The CeO2 containing catalyst was prepared by impregnating Al2O3 with cerium acetate hydrate via the incipient wetness method (drop-wise) at ambient temperature. The support was dried at 450 C. for eight (8) hours. For the five weight percent CeO2 catalyst one solution was used, for the ten weight percent CeO2 catalyst, two solutions were used, and for the fifteen weight percent CeO2 catalyst, three solutions were used, each with an intermediate drying step at 120 C. The catalyst was then oven dried on the support at 450 C. for eight (8) hours prior to pre-treatment in the reactor.
The results were as follows:
10% CeO2/Al2O3 (Engelhard)
Pretreated at 560 C., (Flowing Air)
15% CeO2/Al2O3 (Engelhard)
Pretreated at 520 C., (Flowing Air)
Ratio: Acetic Acid:Cyclopropanecarboxylic Acid
WHSV: (Weight Hourly Space Velocity) Grams Raw Material per Gram Catalyst per Hour
CCA: Cyclopropanecarboxylic Acid
MCPK: Methyl Cyclopropyl Ketone
In the examples for the data in Tables 3, 4 and 5, yield data (conversion and selectivity is shown for a CeO2/ZrO2 catalyst structure of 2%, 3% and 4%. In these examples, the temperature was in the range of 410-450 C., the pressure was about 30 psig and the feed ratio of acetic acid to cyclopropanecarboxylic acid was 4:1. The other reaction conditions and equipment were similar to that of the CeO2/Al2O3 example above.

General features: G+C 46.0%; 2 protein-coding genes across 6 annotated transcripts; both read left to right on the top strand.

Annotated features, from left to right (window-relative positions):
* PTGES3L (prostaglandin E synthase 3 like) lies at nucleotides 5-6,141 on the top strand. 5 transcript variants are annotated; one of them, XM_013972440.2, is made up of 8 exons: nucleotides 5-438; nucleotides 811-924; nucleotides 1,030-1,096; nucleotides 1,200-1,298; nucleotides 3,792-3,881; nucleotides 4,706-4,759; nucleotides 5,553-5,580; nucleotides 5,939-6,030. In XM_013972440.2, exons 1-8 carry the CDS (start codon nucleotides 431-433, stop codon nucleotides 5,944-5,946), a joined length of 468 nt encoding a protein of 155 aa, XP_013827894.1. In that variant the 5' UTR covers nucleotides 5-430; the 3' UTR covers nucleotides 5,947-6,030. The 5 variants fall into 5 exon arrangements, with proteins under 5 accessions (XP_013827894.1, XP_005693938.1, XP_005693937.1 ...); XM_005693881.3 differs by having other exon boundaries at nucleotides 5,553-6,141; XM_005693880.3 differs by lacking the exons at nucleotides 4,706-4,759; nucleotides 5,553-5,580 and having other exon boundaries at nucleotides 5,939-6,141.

The ketones produced by the apparatus and method of the present invention can be d and combined with other processes to produce various herbicidal or other agricultural compounds. Preferably, the ketone production method of the present invention can be used, in combination with other process steps, to prepare such a compound of the formula (I)
R1 is cycloalkyl having from three to six ring carbon atoms which is unsubstituted or which has one or more substituents selected from the group consisting of R4 and halogen;
R2 is halogen; straight- or branched-chain alkyl having up to six carbon atoms which is substituted by one or more —OR5; cycloalkyl having from three to six carbon atoms; or a member selected from the group consisting of nitro, cyano, —CO2R5, —NR5R6, —S(O)pR7, —O(CH2)mOR5, —COR5, —N(R8)SO2R7, —OR7, —OH, —OSO2R7, —(CR9R10)tSOqR7a, —CONR5R6, —N(R8)—C(Z)Y, —(CR9R10)NR8R11 and R4;